Faith groups promote climate justice

COP20 Kickoff

On first day of 20th Conference of the Parties (COP) of the United Nations Framework Convention on Climate Change (UNFCC) in Lima, Peru, Christiana Figueres, UNFCCC head, and Manuel Pulgar-Vidal, Peruvian minister for Environment, lighted candles marking the end of fasting by religious and environmental groups in Fast for the Climate. (WCC photo by LWF/Sean)

LIMA, Peru — Members and partners of the World Council of Churches (WCC), which includes The United Methodist Church, are promoting the cause of climate justice from a faith-based perspective at the 20th Conference of the Parties (COP) of the United Nations Framework Convention on Climate Change (UNFCCC) here.

COP 20, which began Dec. 1, is another step in the long path to attain a just, ambitious binding instrument to replace the Kyoto Protocol signed in 1997. COP 20 aims to mitigate greenhouse-gas emissions, and adapt to the climate change affecting millions of people around the world.

United Methodist delegations are attending the event from both the General Board of Church & Society and the General Board of Global Ministries.

The 20th session of the Conference of the Parties and the 10th session of the Conference of the Parties serving as the Meeting of the Parties to the Kyoto Protocol is taking place from Dec. 1-12. COP 20/CMP 10 is being hosted by the government of Peru.

United Methodist delegations are attending the event from both the General Board of Church & Society (GBCS) and the General Board of Global Ministries (GBGM). GBCS’s delegation includes John Hill, director of Economic & Environmental Justice; the Rev. Liberato Bautista, who directs the agency’s U.N. & International Affairs Office; the Rev. Molly Vetter, chair of the Board of Directors work area on Economic & Environmental Justice; and Jhayr Canda, a young adult from the Philippines who is working in the Tacloban area on disaster recovery post-typhoon.

GBCS brought a young adult delegation from across Africa to the 2011 U.N. Climate Change Conference in Durban, South Africa. And last year, Daniel Obergfell a GBCS board member from Germany joined Hill in Warsaw, Poland, for the U.N. Climate Change Conference. GBCS believes it is critical to build capacity and equip persons across the United Methodist connection to engage and connect these talks and decisions with the lives of local people, according to Hill. He cited as an example of this, Canda and the destruction from super typhoon Yolanda.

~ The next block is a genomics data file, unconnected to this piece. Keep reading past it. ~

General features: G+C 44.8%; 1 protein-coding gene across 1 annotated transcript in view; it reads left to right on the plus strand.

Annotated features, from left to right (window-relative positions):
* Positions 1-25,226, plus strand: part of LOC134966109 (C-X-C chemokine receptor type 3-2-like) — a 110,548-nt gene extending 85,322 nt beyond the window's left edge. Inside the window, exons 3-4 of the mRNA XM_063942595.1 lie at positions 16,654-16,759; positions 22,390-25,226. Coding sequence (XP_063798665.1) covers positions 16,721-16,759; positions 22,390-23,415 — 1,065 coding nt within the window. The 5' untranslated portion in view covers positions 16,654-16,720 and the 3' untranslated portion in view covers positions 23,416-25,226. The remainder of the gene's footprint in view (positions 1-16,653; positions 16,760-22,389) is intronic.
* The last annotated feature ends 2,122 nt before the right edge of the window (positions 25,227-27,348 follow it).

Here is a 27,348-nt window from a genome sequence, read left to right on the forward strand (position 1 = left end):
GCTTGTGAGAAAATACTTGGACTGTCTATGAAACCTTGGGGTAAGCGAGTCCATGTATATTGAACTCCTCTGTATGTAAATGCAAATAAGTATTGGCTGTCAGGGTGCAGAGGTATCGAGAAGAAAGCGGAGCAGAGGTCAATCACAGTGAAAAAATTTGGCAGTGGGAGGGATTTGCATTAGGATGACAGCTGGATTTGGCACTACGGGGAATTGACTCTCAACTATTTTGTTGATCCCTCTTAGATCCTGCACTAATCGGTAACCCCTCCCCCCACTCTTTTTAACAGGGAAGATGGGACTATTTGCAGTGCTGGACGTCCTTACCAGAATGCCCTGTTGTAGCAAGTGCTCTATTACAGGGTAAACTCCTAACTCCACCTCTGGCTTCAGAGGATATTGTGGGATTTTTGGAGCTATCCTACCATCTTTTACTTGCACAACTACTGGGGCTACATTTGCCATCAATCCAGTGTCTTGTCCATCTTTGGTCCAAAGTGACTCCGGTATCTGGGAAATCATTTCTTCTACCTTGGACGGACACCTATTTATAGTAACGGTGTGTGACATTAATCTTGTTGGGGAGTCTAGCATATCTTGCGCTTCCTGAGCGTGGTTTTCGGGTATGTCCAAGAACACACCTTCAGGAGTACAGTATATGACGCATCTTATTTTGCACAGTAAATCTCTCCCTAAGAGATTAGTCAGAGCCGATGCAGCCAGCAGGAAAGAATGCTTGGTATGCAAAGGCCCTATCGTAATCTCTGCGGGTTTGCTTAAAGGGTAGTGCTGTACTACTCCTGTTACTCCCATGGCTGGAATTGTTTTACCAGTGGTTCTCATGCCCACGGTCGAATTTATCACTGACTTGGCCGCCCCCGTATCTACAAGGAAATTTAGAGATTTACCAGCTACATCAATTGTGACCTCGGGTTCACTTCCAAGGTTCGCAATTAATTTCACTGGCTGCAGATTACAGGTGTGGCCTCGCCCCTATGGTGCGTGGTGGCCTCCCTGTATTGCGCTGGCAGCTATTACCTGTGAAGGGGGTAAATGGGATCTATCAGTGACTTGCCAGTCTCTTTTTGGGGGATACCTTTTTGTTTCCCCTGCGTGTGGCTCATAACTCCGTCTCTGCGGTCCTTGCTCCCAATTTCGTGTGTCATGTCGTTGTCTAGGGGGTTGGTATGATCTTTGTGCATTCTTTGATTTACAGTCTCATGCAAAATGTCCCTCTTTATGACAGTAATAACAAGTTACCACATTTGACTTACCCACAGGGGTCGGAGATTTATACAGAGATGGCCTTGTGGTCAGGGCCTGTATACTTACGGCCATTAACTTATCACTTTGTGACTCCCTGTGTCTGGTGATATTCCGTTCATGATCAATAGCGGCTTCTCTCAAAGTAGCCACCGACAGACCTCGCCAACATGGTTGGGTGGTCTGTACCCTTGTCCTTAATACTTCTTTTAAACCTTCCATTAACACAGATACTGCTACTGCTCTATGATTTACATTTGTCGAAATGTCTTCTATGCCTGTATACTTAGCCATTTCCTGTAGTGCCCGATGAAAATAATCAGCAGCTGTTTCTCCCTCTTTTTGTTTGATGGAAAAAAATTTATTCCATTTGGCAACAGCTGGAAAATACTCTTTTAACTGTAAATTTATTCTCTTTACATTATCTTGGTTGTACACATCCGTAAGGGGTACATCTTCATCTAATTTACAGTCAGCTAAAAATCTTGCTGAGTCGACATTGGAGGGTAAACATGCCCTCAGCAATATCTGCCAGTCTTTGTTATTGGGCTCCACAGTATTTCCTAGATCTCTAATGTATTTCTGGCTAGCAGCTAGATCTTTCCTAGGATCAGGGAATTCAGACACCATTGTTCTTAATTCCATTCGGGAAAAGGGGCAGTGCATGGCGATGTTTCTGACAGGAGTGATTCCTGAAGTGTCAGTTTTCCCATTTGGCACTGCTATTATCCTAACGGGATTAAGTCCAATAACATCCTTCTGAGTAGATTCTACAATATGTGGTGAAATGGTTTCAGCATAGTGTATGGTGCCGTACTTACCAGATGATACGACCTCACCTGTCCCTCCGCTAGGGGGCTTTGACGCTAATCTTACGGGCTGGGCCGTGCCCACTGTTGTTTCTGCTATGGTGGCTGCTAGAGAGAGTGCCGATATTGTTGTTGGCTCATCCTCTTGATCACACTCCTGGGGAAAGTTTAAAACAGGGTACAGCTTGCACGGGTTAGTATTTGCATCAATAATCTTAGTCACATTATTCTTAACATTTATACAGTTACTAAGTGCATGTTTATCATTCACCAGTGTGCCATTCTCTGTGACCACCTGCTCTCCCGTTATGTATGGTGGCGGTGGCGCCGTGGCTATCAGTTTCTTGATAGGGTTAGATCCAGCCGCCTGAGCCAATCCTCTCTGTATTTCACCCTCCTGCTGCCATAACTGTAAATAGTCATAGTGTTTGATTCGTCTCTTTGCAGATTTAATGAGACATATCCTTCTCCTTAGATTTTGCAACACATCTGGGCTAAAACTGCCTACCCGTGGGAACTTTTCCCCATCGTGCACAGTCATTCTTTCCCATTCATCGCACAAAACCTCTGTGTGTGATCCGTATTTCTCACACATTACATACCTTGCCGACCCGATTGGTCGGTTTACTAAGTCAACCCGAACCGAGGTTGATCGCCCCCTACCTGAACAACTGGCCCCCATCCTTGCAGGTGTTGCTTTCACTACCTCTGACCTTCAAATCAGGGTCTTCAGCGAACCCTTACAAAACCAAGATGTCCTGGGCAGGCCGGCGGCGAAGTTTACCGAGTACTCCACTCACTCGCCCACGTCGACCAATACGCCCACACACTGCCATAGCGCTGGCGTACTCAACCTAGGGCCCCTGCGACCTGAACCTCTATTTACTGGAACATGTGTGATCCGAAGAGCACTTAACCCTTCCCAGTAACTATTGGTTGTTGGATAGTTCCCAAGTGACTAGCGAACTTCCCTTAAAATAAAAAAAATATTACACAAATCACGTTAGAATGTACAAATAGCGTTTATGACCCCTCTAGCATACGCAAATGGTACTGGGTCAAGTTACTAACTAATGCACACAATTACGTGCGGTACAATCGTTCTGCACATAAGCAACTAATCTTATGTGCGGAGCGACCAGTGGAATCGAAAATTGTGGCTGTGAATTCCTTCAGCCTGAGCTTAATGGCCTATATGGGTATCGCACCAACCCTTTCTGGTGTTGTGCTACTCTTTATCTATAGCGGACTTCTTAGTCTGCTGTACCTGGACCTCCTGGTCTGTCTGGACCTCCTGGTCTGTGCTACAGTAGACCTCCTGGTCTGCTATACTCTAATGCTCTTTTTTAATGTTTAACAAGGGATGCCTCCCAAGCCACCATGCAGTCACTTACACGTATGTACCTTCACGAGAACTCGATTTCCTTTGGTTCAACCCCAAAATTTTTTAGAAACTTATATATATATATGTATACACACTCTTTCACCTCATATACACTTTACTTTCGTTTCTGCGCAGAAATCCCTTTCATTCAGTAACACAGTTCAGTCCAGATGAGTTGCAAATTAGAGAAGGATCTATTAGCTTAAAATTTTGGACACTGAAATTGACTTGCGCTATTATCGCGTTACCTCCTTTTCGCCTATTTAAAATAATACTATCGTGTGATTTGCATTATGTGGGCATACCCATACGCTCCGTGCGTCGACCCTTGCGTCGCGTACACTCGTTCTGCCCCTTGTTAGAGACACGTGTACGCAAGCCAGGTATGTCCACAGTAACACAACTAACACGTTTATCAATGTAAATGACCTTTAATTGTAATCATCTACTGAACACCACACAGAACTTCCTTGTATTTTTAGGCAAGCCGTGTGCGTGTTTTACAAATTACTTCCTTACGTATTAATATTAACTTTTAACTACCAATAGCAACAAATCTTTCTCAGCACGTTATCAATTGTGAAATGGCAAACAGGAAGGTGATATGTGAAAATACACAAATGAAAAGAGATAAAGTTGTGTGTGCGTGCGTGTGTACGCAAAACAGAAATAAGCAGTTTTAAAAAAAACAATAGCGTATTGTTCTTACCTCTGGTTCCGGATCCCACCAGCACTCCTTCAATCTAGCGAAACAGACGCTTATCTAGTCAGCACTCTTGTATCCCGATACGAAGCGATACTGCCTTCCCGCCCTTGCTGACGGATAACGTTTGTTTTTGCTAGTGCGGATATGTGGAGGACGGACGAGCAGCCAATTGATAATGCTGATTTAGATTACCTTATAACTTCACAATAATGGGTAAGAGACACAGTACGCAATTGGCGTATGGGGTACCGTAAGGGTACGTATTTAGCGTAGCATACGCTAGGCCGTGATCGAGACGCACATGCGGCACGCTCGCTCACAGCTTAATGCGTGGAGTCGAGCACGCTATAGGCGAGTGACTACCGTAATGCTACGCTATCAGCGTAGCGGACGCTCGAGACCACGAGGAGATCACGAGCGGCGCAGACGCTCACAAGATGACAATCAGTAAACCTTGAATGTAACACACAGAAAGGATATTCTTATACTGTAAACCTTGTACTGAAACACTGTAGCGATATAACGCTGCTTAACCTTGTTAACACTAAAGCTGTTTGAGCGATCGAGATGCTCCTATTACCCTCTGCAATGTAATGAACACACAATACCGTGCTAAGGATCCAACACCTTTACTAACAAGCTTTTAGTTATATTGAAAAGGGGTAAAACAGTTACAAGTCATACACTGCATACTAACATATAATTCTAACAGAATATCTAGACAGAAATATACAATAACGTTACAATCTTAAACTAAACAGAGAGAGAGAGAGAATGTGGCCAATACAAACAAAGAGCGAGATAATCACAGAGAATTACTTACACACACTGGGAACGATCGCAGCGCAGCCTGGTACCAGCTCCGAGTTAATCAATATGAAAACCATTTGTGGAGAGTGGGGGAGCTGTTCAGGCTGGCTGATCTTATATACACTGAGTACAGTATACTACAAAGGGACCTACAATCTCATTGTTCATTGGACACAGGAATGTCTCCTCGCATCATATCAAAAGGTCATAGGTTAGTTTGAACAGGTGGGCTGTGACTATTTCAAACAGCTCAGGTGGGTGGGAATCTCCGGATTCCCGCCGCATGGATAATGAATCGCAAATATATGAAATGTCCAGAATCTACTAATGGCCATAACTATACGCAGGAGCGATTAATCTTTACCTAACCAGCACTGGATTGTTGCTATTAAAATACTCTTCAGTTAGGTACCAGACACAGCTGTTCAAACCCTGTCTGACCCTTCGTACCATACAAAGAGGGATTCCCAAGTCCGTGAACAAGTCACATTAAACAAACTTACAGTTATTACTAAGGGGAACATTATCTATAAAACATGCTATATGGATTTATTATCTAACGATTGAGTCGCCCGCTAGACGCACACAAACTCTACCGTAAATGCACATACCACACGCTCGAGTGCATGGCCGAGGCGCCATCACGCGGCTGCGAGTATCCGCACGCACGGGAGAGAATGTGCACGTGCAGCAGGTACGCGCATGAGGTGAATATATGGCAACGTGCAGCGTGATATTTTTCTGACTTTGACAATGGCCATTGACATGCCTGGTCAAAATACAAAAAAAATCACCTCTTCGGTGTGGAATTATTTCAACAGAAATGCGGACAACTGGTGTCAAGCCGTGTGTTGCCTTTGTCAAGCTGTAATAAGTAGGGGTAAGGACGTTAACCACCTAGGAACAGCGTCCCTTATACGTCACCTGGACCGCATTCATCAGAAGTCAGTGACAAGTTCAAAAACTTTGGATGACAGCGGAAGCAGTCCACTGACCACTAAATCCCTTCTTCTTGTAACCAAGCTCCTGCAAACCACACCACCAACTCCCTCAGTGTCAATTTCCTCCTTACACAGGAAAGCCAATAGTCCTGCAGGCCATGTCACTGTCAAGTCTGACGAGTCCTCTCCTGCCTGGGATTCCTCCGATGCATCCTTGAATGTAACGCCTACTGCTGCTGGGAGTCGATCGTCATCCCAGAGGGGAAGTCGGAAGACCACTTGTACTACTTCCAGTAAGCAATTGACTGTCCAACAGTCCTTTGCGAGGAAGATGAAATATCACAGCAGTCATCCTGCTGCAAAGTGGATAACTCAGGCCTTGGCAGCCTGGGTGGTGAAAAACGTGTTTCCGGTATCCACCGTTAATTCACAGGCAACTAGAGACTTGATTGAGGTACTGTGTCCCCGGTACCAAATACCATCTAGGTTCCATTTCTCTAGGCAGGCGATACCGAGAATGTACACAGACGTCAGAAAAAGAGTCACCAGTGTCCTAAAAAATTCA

Methodist Church of Peru

Besides COP 20, civil-society organizations, networks, social movements, research centers and communities have organized the Peoples’ Summit on Climate Change, Dec. 9-12.

The Methodist Church of Peru (IMP), a WCC member, is involved in the activities related to both COP 20 and the Peoples’ Summit. On Dec. 8, IMP will promote “Methodist Day,” an initiative including workshops on issues such as recycling of plastic and healthful cooking. Music concerts and theater presentations will be offered at the occasion.

Highlight of the program is a panel on the theme "Caring for Creation." The panel will include participation of regional and international ecumenical organizations and churches.

The United Methodist delegations will take part in workshops that among many topics will address recycling, organic gardens, and video projections on causes and consequences of climate change.

“We will meet with the Bishop Samuel Aguilar Curi of the Methodist Church of Peru,” Hill said, “and then attend a conference from 6-8 p.m. followed by a joint dinner and meeting with the GBGM delegation.”

The Rev. Pat Watkins, the denomination’s first missionary to the environment and founder of Caretakers of God’s Creation,” is a member of the GBGM delegation.